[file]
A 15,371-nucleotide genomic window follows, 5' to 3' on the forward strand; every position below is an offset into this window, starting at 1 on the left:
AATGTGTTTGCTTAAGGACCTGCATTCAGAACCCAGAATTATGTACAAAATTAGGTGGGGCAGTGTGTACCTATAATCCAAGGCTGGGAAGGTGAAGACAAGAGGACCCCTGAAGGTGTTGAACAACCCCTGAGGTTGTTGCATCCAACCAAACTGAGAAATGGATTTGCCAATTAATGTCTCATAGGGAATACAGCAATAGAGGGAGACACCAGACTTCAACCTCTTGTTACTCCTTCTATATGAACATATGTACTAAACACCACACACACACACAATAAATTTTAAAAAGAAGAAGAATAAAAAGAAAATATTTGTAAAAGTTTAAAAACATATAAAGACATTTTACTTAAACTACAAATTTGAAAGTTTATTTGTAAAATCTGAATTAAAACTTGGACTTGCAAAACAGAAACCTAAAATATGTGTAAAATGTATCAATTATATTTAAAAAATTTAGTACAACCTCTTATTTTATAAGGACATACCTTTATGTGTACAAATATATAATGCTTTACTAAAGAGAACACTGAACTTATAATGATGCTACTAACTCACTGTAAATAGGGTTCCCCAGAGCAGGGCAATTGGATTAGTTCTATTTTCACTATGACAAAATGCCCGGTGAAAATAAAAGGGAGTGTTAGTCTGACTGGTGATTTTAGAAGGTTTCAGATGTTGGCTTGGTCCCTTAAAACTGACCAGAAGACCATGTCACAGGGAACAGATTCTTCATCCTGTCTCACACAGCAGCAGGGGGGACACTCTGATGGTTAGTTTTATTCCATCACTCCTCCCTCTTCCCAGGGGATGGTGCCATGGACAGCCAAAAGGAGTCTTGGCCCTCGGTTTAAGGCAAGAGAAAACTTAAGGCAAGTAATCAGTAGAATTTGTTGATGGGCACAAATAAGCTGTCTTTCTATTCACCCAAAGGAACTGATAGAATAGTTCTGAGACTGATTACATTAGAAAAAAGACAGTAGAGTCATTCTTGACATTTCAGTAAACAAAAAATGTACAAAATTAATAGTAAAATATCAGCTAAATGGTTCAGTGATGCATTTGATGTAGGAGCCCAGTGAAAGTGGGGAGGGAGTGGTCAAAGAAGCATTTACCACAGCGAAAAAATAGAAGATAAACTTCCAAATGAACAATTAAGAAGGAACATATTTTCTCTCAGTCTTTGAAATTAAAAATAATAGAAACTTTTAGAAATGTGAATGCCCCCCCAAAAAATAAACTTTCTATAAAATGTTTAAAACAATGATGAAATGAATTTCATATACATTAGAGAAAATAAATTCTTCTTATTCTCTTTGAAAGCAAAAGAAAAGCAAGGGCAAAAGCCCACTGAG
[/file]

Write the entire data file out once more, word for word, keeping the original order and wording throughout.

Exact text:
A 15,371-nucleotide genomic window follows, 5' to 3' on the forward strand; every position below is an offset into this window, starting at 1 on the left:
AATGTGTTTGCTTAAGGACCTGCATTCAGAACCCAGAATTATGTACAAAATTAGGTGGGGCAGTGTGTACCTATAATCCAAGGCTGGGAAGGTGAAGACAAGAGGACCCCTGAAGGTGTTGAACAACCCCTGAGGTTGTTGCATCCAACCAAACTGAGAAATGGATTTGCCAATTAATGTCTCATAGGGAATACAGCAATAGAGGGAGACACCAGACTTCAACCTCTTGTTACTCCTTCTATATGAACATATGTACTAAACACCACACACACACACAATAAATTTTAAAAAGAAGAAGAATAAAAAGAAAATATTTGTAAAAGTTTAAAAACATATAAAGACATTTTACTTAAACTACAAATTTGAAAGTTTATTTGTAAAATCTGAATTAAAACTTGGACTTGCAAAACAGAAACCTAAAATATGTGTAAAATGTATCAATTATATTTAAAAAATTTAGTACAACCTCTTATTTTATAAGGACATACCTTTATGTGTACAAATATATAATGCTTTACTAAAGAGAACACTGAACTTATAATGATGCTACTAACTCACTGTAAATAGGGTTCCCCAGAGCAGGGCAATTGGATTAGTTCTATTTTCACTATGACAAAATGCCCGGTGAAAATAAAAGGGAGTGTTAGTCTGACTGGTGATTTTAGAAGGTTTCAGATGTTGGCTTGGTCCCTTAAAACTGACCAGAAGACCATGTCACAGGGAACAGATTCTTCATCCTGTCTCACACAGCAGCAGGGGGGACACTCTGATGGTTAGTTTTATTCCATCACTCCTCCCTCTTCCCAGGGGATGGTGCCATGGACAGCCAAAAGGAGTCTTGGCCCTCGGTTTAAGGCAAGAGAAAACTTAAGGCAAGTAATCAGTAGAATTTGTTGATGGGCACAAATAAGCTGTCTTTCTATTCACCCAAAGGAACTGATAGAATAGTTCTGAGACTGATTACATTAGAAAAAAGACAGTAGAGTCATTCTTGACATTTCAGTAAACAAAAAATGTACAAAATTAATAGTAAAATATCAGCTAAATGGTTCAGTGATGCATTTGATGTAGGAGCCCAGTGAAAGTGGGGAGGGAGTGGTCAAAGAAGCATTTACCACAGCGAAAAAATAGAAGATAAACTTCCAAATGAACAATTAAGAAGGAACATATTTTCTCTCAGTCTTTGAAATTAAAAATAATAGAAACTTTTAGAAATGTGAATGCCCCCCCAAAAAATAAACTTTCTATAAAATGTTTAAAACAATGATGAAATGAATTTCATATACATTAGAGAAAATAAATTCTTCTTATTCTCTTTGAAAGCAAAAGAAAAGCAAGGGCAAAAGCCCACTGAG